How Compound Interest Boosts Savings

Last Updated Dec 10, 2010 3:49 PM EST

Part two in a series with videos that teach older kids about money:

Compound returns are at the core of successful long-term financial planning. The longer you save, the more time your money has to grow. Likewise, the longer you take to pay off a debt the more interest you'll owe. Understanding how fast assets and debt grow is one of five core competencies needed to reach financial security, according to researchers at the Financial Literacy Center.

You can talk to your young teens and nearly adult kids about compound returns until you are blue in the face. Some telling statistics will help. But for a simpler, proven approach you can show them this video:

Or invite them to read this narrative:

Dave and Michelle met in college, five years ago. Theirs isn't a romantic story of love at first sight; instead they slowly built the foundation for a strong relationship. Dave asked Michelle out for a coffee, then another, and another. Their relationship continued to grow stronger, and they recently got married.
When they got $5,000 in cash as wedding presents, Michelle and Dave had to decide what to do with the money. The answer didn't seem obvious. Looking over their finances didn't take long because they didn't have much money, especially since Michelle's job at the time paid more like an internship. The two of them don't generally consider themselves big planners and, at first, it seemed pointless to even think about investing for the long term. Dave suggested not investing right away, but instead waiting until they had better jobs and made more money.
But Michelle told Dave about the 7 and 10 rule. The rule describes how long it takes for an investment to double. At a 7% rate of return, it takes about 10 years for an investment to grow twice as large. At a 10% rate of return, it takes only about 7 years to double your money.
At first, Dave wondered whether they could get such a high return: 10% is a lot. Michelle pointed out that a 7% return might be more realistic. After all, they would be investing for the long term. Dave realized that over the long term a diversified portfolio of stocks yields returns in that range.
The simple 7 and 10 rule helped Michelle figure out that even at a 7% rate of return, the original $5,000 would grow to a whopping $160,000 by the time she and Dave turn 75. When Michelle first pointed this out to Dave, he thought something had to be wrong with Michelle's calculation. But, as Michelle explained to him, the money grows that much because the returns compound over time. In other words, all of the money, including the earned interest, gets reinvested every year so that over the long term, there's some serious build-up.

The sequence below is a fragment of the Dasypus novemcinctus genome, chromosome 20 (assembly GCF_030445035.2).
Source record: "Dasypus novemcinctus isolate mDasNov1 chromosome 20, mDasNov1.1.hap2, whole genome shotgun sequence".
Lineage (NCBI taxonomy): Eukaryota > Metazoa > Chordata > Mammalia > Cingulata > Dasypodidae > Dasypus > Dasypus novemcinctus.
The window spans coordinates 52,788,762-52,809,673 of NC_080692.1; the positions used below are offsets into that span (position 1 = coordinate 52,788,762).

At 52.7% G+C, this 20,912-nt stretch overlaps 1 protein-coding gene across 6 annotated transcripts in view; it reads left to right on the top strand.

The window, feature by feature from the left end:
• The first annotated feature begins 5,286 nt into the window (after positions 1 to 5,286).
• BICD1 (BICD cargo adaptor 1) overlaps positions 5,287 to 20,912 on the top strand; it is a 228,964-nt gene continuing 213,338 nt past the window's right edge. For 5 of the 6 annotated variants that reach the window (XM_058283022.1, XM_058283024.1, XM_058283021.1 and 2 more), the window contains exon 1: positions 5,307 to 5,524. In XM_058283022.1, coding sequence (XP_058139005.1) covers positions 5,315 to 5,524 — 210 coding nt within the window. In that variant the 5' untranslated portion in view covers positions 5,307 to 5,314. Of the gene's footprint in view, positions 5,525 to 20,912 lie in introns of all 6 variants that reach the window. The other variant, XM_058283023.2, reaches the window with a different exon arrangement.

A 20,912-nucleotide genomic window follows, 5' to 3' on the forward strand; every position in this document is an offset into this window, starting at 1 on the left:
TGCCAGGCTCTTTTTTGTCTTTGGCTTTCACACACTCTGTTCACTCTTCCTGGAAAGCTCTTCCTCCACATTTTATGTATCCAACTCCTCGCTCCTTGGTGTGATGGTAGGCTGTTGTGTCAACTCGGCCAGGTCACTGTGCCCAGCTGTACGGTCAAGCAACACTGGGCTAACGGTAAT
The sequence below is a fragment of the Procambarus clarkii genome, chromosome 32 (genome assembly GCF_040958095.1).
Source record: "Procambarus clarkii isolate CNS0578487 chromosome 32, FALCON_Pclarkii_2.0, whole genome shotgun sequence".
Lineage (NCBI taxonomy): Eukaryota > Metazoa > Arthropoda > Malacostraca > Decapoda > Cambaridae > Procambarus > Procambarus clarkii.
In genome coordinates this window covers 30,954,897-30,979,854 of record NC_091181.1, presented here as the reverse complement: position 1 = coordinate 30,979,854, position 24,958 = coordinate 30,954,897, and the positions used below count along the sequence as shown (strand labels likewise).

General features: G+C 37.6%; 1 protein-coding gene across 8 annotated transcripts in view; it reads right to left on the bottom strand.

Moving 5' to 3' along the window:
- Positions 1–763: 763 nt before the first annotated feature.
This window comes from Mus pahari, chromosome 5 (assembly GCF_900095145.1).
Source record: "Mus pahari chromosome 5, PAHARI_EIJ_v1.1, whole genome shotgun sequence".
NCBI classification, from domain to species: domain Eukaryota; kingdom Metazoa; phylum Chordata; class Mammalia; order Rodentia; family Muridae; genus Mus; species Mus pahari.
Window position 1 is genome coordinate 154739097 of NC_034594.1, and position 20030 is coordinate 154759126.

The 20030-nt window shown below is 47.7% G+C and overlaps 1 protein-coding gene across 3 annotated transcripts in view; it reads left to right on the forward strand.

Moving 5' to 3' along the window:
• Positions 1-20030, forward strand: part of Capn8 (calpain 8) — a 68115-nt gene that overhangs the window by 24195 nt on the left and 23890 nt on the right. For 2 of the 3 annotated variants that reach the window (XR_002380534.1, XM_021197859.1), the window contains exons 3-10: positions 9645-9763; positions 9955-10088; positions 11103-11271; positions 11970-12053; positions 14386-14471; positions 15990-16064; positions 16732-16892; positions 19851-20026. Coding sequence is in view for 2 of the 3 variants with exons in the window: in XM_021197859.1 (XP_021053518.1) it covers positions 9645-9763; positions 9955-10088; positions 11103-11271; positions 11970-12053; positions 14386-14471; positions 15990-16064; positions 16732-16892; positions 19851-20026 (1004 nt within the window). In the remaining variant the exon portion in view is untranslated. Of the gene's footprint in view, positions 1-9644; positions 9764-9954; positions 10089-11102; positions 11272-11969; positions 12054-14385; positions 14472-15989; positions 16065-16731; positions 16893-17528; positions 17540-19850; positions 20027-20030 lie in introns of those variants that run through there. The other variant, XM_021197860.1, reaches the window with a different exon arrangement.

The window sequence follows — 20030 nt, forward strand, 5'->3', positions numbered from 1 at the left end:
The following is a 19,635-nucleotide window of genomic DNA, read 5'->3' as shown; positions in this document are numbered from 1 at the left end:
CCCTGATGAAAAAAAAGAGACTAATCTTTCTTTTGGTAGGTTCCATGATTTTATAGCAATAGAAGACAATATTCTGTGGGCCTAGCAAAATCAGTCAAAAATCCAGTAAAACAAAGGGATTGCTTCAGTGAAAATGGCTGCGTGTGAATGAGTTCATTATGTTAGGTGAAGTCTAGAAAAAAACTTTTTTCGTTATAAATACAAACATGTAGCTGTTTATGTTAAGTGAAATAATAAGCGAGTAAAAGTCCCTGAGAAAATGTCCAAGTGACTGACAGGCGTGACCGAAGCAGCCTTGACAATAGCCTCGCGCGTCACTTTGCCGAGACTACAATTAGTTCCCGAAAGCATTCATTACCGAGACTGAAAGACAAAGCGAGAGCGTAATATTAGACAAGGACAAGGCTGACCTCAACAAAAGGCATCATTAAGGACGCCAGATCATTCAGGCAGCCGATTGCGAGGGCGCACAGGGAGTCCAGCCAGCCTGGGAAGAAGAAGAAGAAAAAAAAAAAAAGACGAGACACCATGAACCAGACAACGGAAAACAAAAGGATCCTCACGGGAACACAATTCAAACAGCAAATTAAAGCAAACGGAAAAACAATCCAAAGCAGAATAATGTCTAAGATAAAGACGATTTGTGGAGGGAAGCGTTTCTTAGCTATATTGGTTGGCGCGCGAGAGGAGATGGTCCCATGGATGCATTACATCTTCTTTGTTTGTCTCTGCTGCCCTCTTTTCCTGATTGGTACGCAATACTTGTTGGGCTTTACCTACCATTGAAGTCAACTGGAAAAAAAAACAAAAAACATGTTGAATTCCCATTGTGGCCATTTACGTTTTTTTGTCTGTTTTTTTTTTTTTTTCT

If Dave and Michelle earn a 7% rate of return, their investment would double every 10 years. If they invest $5,000 when they are 25 years old, then: by age 35, it would double to around $10,000, which would double again by age 45 to around $20,000 which would double again by age 55 to around $40,000 which would double again by age 65 to around $80,000 which would double again by age 75 to around $160,000.
If Michelle and Dave waited until they were 55 years old to invest the $5,000 and earned the same 7% rate of return, they would end up with $20,000 by the time they were 75. And while $20,000 would be nice, the $160,000 they'd have if they invested right away would be even nicer.
Michelle also showed Dave the other half of the 7 and 10 rule. If their investments perform really well, their money could grow even faster. At a 10% rate of return, their investment would double in only 7 years. By the time Dave and Michelle reached their mid-70s, their $5,000 would double a whole bunch of times and turn into $640,000.
Dave and Michelle decided to invest their $5,000 right away, giving it more time to grow. When their friends and family gave them $5,000, they never imagined it could turn into six figures. But by applying the 7 and 10 rule, Dave and Michelle realized the money could turn into $160,000 or maybe even $640,000. Investing the money was the best wedding gift they could have given themselves.
Research shows that these simple devices -- a video or narrative (both prepared by the Financial Literacy Center) -- will have a lasting impact on the financial knowledge and behavior of young adults who view or read them.

Photo courtesy Flickr user rmgimages
More video and narratives to share with kids on MoneyWatch:

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  • Dan Kadlec

    Daniel J. Kadlec is an author and journalist whose work appears regularly in Time and Money magazines. He is the former editor of Time’s Generations section, which was written and edited for boomers. Kadlec came to Time from USA Today, where he was the creator and author of the daily column Street Talk, which anchored the newspaper's business coverage. He has co-written three books, including, most recently, With Purpose: Going from Success to Significance in Work and Life. He has won a New York Press Club award and a National Headliner Award for columns on the economy and investing.